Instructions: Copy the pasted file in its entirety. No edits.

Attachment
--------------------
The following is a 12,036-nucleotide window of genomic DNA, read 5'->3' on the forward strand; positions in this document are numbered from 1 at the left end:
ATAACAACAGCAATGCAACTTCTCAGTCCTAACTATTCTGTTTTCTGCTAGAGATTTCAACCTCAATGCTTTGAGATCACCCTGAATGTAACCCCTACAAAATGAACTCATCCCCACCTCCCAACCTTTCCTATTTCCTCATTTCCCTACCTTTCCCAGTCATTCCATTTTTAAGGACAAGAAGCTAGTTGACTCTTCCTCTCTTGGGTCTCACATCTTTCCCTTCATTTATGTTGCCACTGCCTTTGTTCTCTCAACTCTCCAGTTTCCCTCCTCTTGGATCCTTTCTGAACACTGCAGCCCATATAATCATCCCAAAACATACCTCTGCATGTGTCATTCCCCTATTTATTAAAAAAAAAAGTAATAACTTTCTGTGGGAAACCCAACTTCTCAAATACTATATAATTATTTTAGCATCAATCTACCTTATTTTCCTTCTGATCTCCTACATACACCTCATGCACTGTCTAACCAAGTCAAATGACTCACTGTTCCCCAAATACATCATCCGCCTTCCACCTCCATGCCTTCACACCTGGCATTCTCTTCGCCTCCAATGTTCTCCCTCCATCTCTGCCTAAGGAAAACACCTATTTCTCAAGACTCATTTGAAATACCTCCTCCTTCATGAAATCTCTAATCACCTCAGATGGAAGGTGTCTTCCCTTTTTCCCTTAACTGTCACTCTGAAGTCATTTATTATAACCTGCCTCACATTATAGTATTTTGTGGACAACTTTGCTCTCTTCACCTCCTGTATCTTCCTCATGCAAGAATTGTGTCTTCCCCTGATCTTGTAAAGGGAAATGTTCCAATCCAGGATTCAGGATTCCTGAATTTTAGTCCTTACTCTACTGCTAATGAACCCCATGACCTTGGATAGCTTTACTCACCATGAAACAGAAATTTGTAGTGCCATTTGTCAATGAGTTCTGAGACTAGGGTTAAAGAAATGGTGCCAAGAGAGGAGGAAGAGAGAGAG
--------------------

The following is a 12,036-nucleotide window of genomic DNA, read 5'->3' on the forward strand; positions in this document are numbered from 1 at the left end:
ATAACAACAGCAATGCAACTTCTCAGTCCTAACTATTCTGTTTTCTGCTAGAGATTTCAACCTCAATGCTTTGAGATCACCCTGAATGTAACCCCTACAAAATGAACTCATCCCCACCTCCCAACCTTTCCTATTTCCTCATTTCCCTACCTTTCCCAGTCATTCCATTTTTAAGGACAAGAAGCTAGTTGACTCTTCCTCTCTTGGGTCTCACATCTTTCCCTTCATTTATGTTGCCACTGCCTTTGTTCTCTCAACTCTCCAGTTTCCCTCCTCTTGGATCCTTTCTGAACACTGCAGCCCATATAATCATCCCAAAACATACCTCTGCATGTGTCATTCCCCTATTTATTAAAAAAAAAAGTAATAACTTTCTGTGGGAAACCCAACTTCTCAAATACTATATAATTATTTTAGCATCAATCTACCTTATTTTCCTTCTGATCTCCTACATACACCTCATGCACTGTCTAACCAAGTCAAATGACTCACTGTTCCCCAAATACATCATCCGCCTTCCACCTCCATGCCTTCACACCTGGCATTCTCTTCGCCTCCAATGTTCTCCCTCCATCTCTGCCTAAGGAAAACACCTATTTCTCAAGACTCATTTGAAATACCTCCTCCTTCATGAAATCTCTAATCACCTCAGATGGAAGGTGTCTTCCCTTTTTCCCTTAACTGTCACTCTGAAGTCATTTATTATAACCTGCCTCACATTATAGTATTTTGTGGACAACTTTGCTCTCTTCACCTCCTGTATCTTCCTCATGCAAGAATTGTGTCTTCCCCTGATCTTGTAAAGGGAAATGTTCCAATCCAGGATTCAGGATTCCTGAATTTTAGTCCTTACTCTACTGCTAATGAACCCCATGACCTTGGATAGCTTTACTCACCATGAAACAGAAATTTGTAGTGCCATTTGTCAATGAGTTCTGAGACTAGGGTTAAAGAAATGGTGCCAAGAGAGGAGGAAGAGAGAGAG